An MCM modeling study of nitryl chloride (ClNO2) impacts on oxidation, ozone production and nitrogen oxide partitioning in polluted continental outflow
Links to Fileshttps://acp.copernicus.org/articles/14/3789/2014/
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Type of Work12 pages
Citation of Original PublicationRiedel, T. P., Wolfe, G. M., Danas, K. T., Gilman, J. B., Kuster, W. C., Bon, D. M., Vlasenko, A., Li, S.-M., Williams, E. J., Lerner, B. M., Veres, P. R., Roberts, J. M., Holloway, J. S., Lefer, B., Brown, S. S., and Thornton, J. A.: An MCM modeling study of nitryl chloride (ClNO2) impacts on oxidation, ozone production and nitrogen oxide partitioning in polluted continental outflow, Atmos. Chem. Phys., 14, 3789–3800, https://doi.org/10.5194/acp-14-3789-2014, 2014.
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This work was written as part of one of the author's official duties as an Employee of the United States Government and is therefore a work of the United States Government. In accordance with 17 U.S.C. 105, no copyright protection is available for such works under U.S. Law.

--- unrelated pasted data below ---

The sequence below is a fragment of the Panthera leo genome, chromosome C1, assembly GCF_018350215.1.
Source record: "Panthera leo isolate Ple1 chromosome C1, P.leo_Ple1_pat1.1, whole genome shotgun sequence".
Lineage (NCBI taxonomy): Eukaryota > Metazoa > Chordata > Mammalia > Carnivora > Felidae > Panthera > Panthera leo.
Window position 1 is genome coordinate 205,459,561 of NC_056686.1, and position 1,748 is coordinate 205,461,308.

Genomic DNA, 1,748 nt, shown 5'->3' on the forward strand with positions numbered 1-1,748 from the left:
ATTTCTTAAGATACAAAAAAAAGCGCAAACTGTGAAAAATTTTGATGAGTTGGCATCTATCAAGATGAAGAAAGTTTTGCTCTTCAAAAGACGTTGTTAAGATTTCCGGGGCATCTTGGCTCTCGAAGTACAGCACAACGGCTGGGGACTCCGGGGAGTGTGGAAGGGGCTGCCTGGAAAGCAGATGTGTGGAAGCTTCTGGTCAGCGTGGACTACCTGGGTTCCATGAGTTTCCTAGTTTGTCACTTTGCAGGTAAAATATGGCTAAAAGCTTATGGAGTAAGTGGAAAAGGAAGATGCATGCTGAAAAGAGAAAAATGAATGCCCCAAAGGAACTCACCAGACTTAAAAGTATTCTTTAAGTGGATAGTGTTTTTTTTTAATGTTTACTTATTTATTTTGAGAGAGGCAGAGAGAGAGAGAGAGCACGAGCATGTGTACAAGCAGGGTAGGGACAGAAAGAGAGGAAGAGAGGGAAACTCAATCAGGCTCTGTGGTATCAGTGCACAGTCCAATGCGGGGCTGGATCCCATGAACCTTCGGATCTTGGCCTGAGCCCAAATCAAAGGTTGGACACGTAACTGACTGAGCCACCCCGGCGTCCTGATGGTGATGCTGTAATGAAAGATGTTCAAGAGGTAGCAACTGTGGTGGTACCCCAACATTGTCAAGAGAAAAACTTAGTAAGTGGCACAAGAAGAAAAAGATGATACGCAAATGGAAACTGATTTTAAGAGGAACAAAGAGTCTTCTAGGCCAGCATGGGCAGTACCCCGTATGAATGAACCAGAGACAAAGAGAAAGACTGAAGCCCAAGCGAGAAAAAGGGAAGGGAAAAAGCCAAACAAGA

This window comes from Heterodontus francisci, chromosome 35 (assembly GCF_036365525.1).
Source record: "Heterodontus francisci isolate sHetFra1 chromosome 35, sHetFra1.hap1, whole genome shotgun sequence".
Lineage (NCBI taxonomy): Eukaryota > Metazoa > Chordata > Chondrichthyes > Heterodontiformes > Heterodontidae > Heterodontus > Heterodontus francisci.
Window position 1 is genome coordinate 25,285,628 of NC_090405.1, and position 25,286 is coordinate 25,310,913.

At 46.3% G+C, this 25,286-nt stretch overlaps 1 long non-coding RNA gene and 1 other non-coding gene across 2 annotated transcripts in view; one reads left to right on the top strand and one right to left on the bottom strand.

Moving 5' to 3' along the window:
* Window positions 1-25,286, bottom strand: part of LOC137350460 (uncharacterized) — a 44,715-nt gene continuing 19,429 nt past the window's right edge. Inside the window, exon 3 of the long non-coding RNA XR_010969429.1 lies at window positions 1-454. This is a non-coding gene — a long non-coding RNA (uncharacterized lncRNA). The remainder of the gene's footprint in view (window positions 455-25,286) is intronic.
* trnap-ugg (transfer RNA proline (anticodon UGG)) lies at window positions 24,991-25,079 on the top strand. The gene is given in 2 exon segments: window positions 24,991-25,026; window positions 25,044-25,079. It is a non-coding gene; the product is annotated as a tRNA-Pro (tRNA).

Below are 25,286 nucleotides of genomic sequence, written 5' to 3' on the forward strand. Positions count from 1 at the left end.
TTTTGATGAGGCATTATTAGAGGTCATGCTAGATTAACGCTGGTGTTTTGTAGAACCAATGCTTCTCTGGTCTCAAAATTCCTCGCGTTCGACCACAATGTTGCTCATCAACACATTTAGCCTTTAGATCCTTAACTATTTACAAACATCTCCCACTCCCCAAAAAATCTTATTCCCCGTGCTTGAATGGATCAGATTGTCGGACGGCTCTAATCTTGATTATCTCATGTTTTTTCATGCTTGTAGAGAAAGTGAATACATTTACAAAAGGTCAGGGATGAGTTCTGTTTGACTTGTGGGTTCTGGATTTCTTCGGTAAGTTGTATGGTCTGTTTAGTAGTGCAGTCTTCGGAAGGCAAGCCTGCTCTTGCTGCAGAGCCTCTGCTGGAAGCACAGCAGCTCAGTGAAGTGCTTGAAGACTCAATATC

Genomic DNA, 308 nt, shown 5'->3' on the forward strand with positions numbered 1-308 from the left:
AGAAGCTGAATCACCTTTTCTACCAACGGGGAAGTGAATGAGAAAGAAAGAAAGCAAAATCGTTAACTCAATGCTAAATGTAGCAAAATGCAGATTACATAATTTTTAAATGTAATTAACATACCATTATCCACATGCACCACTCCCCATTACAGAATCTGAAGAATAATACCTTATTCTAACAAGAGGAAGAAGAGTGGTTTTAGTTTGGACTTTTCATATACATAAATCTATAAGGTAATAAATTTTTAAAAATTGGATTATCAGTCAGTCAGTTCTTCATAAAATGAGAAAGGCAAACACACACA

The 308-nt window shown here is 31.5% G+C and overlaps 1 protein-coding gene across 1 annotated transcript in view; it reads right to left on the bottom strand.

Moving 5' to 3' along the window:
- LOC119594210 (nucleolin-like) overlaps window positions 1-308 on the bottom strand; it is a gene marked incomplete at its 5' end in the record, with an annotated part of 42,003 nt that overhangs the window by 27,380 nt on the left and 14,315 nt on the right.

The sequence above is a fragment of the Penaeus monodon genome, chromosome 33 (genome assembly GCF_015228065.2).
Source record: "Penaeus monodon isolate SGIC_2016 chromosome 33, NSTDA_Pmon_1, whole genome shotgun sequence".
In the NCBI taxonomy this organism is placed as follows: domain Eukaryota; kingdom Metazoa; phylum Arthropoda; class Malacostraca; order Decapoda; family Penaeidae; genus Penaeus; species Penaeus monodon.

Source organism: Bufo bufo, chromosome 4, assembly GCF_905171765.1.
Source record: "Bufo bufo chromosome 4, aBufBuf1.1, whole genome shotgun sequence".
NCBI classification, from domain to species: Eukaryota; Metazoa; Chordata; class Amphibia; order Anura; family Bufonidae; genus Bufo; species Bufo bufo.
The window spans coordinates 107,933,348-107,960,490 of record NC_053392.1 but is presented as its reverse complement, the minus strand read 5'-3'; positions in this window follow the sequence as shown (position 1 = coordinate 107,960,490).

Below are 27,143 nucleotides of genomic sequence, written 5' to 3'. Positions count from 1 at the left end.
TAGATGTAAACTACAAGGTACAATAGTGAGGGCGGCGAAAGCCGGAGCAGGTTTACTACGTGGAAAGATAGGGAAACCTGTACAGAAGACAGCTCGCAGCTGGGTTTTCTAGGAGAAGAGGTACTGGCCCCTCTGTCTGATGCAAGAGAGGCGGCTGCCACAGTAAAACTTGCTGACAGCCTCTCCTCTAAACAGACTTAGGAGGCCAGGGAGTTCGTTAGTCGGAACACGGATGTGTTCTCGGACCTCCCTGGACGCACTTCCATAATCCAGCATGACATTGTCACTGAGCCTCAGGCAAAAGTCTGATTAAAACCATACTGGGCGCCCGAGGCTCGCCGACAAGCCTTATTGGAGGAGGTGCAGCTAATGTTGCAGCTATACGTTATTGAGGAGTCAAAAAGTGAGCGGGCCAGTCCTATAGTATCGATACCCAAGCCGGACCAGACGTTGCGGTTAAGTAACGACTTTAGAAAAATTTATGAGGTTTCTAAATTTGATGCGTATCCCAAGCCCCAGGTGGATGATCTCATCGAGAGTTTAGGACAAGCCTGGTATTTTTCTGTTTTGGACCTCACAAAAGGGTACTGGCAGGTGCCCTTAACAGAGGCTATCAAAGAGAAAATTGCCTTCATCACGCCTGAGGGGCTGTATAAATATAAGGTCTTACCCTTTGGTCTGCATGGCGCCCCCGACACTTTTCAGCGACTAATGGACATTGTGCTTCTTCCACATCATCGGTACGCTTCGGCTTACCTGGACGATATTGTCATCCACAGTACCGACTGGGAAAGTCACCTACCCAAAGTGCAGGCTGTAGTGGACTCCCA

Nitryl chloride (ClNO₂) is produced at night by reactions of dinitrogen pentoxide (N₂O₅) on chloride containing surfaces. ClNO₂ is photolyzed during the morning hours after sunrise to liberate highly reactive chlorine atoms (Cl·). This chemistry takes place primarily in polluted environments where the concentrations of N₂O₅ precursors (nitrogen oxide radicals and ozone) are high, though it likely occurs in remote regions at lower intensities. Recent field measurements have illustrated the potential importance of ClNO₂ as a daytime Cl· source and a nighttime NOx reservoir. However, the fate of the Cl· and the overall impact of ClNO₂ on regional photochemistry remain poorly constrained by measurements and models. To this end, we have incorporated ClNO₂ production, photolysis, and subsequent Cl· reactions into an existing master chemical mechanism (MCM version 3.2) box model framework using observational constraints from the CalNex 2010 field study. Cl· reactions with a set of alkenes and alcohols, and the simplified multiphase chemistry of N₂O₅, ClNO₂, HOCl, ClONO₂, and Cl₂, none of which are currently part of the MCM, have been added to the mechanism. The presence of ClNO₂ produces significant changes to oxidants, ozone, and nitrogen oxide partitioning, relative to model runs excluding ClNO₂ formation. From a nighttime maximum of 1.5 ppbv ClNO₂, the daytime maximum Cl· concentration reaches 1 × 10⁵ atoms cm⁻³ at 07:00 model time, reacting mostly with a large suite of volatile organic compounds (VOC) to produce 2.2 times more organic peroxy radicals in the morning than in the absence of ClNO₂. In the presence of several ppbv of nitrogen oxide radicals (NOx = NO + NO₂), these perturbations lead to similar enhancements in hydrogen oxide radicals (HOx = OH + HO₂). Neglecting contributions from HONO, the total integrated daytime radical source is 17% larger when including ClNO₂, which leads to a similar enhancement in integrated ozone production of 15%. Detectable levels (tens of pptv) of chlorine containing organic compounds are predicted to form as a result of Cl· addition to alkenes, which may be useful in identifying times of active Cl· chemistry.
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